Feldafing was the first all-Jewish displaced persons (DP) camp. It hosted a large and important community of survivors.

Originally a summer camp for Hitler Youth, Feldafing was located 20 miles southwest of Munich in the American zone of occupation. The first director of the camp was Lieutenant Irving J. Smith.

In 1946, about 4,000 Jews lived at Feldafing and by Passover 1951, 1,585 Jewish DPs remained in the camp. The camp went over to German administration on December 1, 1951, and closed in March l953.

The Population of Feldafing

The camp was comprised of stone and wooden barracks as well as individual homes that were requisitioned from Germans. The US Army originally opened the camp on May 1, 1945, primarily to house 3,000 Hungarian Jews. However, until July 1945, the camp housed many non-Jewish concentration camp survivors.

In July 1945, American chaplain Abraham Klausner played a significant role in convincing the commandants of Dachau and Feldafing to empty Feldafing of its non-Jewish Polish and Hungarian DPs and replace them with the remaining Jewish survivors from Dachau. The camp thereafter became a model for implementing the Harrison Report's suggested policy toward Jewish survivors.

In autumn 1945, the first all-Jewish hospital in the German DP camps was founded at Feldafing with 1,000 beds provided by the JDC.

Educational and religious life flourished in Feldafing. In addition to Feldafing's secular elementary and high school systems, the camp's religious community founded several schools, including a Talmud Torah (religious elementary school), a yeshiva (religious academy), and several seminaries including Bet Medrash Lita and Bet Medrash Ungarn.

Feldafing also had a rabbinical council that supported its religious office, an agency that held considerable influence within the camp. The camp's extensive library also had a noteworthy religious book collection.

Secular instruction was available for adults at an evening school, an Organization for Rehabilitation through Training (ORT) vocational training school, and a nursing school.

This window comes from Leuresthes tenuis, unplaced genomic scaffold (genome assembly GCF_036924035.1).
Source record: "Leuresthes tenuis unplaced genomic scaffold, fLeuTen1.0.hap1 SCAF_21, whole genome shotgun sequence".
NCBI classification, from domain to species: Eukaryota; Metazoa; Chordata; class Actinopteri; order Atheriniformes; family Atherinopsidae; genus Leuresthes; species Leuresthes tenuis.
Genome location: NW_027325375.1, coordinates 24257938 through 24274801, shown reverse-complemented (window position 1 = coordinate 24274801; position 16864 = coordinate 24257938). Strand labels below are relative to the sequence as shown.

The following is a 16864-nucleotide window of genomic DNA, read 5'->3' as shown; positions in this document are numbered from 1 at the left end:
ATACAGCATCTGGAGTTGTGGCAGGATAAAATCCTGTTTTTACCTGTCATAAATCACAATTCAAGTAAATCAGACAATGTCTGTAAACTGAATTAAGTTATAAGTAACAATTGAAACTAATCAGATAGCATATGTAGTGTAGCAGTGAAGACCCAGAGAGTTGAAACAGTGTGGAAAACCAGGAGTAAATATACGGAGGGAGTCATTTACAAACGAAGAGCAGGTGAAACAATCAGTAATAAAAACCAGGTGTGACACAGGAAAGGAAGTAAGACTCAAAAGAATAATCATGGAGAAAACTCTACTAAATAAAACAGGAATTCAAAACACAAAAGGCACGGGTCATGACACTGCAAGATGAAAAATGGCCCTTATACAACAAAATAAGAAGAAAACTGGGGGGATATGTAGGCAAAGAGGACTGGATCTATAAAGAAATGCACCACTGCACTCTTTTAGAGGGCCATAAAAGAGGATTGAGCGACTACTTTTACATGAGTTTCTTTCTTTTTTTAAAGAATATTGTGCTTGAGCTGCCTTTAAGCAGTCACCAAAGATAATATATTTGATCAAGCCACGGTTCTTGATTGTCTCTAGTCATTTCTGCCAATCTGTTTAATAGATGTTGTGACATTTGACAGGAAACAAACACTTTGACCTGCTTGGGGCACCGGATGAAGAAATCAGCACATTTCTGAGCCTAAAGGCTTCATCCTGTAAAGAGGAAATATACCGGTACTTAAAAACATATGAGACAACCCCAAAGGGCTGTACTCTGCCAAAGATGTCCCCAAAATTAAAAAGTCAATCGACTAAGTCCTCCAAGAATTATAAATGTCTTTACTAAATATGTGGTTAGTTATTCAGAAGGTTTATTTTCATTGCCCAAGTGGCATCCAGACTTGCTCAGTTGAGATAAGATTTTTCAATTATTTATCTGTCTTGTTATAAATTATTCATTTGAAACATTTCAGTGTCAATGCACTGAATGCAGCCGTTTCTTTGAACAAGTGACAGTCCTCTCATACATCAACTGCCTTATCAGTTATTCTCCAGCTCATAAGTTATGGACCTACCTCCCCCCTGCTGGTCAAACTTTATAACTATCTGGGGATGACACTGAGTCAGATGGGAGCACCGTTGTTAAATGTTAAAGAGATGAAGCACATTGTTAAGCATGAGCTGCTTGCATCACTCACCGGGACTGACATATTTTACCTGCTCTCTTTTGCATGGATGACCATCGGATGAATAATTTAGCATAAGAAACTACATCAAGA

Children and Youth in Feldafing

Housed in a separate kinderblock of 450 children and adolescents, many of Feldafing's youngsters organized kibbutzim (Zionist communes). These included secular kibbutzim such as "Shayeret Zvi" and "Zerubavel," and religious kibbutzim such as "Chafetz Chaim" and "Ohel Sarah."

Newspapers and Cultural Activities in Feldafing

Several newspapers were published in Feldafing, including Dos Fraje Wort (The Free Word) and Dos Jiddishe Wort (The Jewish Word) as well as supplementary magazines like the Feldafinger Magazin.

Theater troupes such as the "Partisans" and "Habima" entertained the camp population. Camp residents also organized an orchestra.

Visits from Dwight D. Eisenhower and David Ben-Gurion

General Dwight D. Eisenhower personally inspected the living conditions of Feldafing in September 1945. The hospital, as well as additional housing, was a direct result of the Harrison report and Eisenhower's visit to the camp. Footage of Eisenhower's visit shows crowds of survivors surrounding Eisenhower, much as they did when Jewish leaders like David Ben-Gurion visited the camp. Ben-Gurion's initial visit to the camp in October 1945 was an important boost of confidence to the population of Feldafing and its central committee.

US military chiefs visit displaced persons camp

The Feldafing Camp Committee

As the first all-Jewish DP camp in the US zone, Feldafing also marked the site of the first elected Jewish camp committee. Feldafing's camp committee was subdivided into several offices, including staffs for housing, provisions, economics, sanitation, culture, and legal matters.

The strong camp court launched a project to codify laws for the camp in 1946 and led a movement to standardize law for all the Sh'erit ha-Pletah in the US zone of Germany. The court also issued decisions concerning several former Kapos living within the camp.

The Feldafing court helped investigate the perpetrators of the Kielce pogrom of 1946 and publicized information about the Nazi murderers of Lithuanian Jews who were thought to have been in the vicinity.

This article is based on the exhibition Life Reborn: Jewish Displaced Persons 1945-1951, a project of the United States Holocaust Memorial Council and the Second Generation Advisory Group.